Monday, December 10, 2018
The Appassionata and me
Just because I could!
Well, I did not know it would go as well as it did. Aside from running through the first movement yesterday, I had not played it in yikes, 15 years. But it came back pretty easily, I have to say that.
Something is almost funny in a way. I think I play better than I used to. Which does not make sense considering I have played hardly at all in 10 years or whatever. When I went to California to see Leonard Pennario I stopped playing. I do not know what it was. I think it was that I loved Pennario and when he died I just did not want to play, because what was I next to him? Maybe it was something like that, who knows.
Who cares, at this point. The long and short of it is, I have been going back to it a little bit here and there, and oddly enough, I am a lot better. Every time I leave the piano for a few years and go back to it I am way better than I was. Another thing, it might be now that I have become a better listener. Part of that comes from listening to Leonard while I have been working on his biography. Part of it comes from working so long as The Buffalo News' classical music critic. I had to listen to a lot and listen carefully and with an open mind.
Not to brag, but when it comes to music, I amaze myself with my capacity to listen. I got better at it over the years. I can sit through entire long, long concerts and never cough or move or fall asleep. I sit there motionless but wide awake, listening, listening, listening.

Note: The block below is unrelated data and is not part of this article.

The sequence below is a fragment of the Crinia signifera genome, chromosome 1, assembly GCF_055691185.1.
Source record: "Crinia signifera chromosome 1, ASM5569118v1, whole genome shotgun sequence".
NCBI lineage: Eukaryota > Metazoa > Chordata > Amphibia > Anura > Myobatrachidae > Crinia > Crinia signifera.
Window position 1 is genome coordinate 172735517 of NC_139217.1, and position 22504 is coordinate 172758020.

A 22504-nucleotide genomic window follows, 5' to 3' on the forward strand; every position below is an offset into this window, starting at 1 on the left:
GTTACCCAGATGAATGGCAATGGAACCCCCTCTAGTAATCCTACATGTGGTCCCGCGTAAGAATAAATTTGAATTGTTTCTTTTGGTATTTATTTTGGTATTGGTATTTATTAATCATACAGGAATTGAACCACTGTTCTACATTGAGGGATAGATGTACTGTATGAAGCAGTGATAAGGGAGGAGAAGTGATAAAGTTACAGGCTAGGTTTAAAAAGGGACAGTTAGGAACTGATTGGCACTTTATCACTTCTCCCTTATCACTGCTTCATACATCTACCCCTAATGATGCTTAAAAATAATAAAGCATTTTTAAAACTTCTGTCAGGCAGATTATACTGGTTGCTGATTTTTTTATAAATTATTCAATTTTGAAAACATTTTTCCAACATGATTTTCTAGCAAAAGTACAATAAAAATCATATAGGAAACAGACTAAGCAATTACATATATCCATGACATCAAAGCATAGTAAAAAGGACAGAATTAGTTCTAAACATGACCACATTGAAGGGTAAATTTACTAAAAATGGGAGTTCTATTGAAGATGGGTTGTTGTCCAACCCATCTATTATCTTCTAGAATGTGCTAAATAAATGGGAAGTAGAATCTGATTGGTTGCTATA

So maybe that has made me a better pianist when I was not looking. Another thing, my teacher, Stephen Manes, he was great with me. Now and then through my life I have met people who, their teacher told them over and over how great they were, and they have these big egos as a result and it stunts them. Stephen never told me I was great. Heck, he never told me I was good.
Instead he worked me hard. As I was reading through the Appassionata just now, there were signs of a struggle. Faint signs, in pencil, but eloquent all the same. Stephen always wrote freely in my scores, but his writing was always very faint and in pencil and I was finding it hard to read. It was a victory when, at one point, I made out "Rich tone."
My writing was no picnic either. Mostly what I wrote was notes. The notes in the Appassionata get really high, way above the treble staff, and really low, below the bass staff. Now, as opposed to then, it occurs to me that Beethoven was pushing the envelope of what was the normal voicing of the piano. He had the hands very far apart, or else very close together high up or low down. Anyway, I would count up the lines and the spaces, and pencil in "E flat," or "C," or whatever. I seem to remember Stephen was kind of disgusted by that.
And now I can kind of see why. Often these notes are part of arpeggios or something, and you can figure out what the notes are without counting up the lines of the staff or having to write them. Well, having said that, I have to say that my old notes did come in kind of handy.
Anyway, the Appassionata. Because I can!!
I am going to get it back under my fingers and never let it go. I decided that. A half hour every couple of days to run through it, how much is that? After all...
Play the piano daily and stay sane!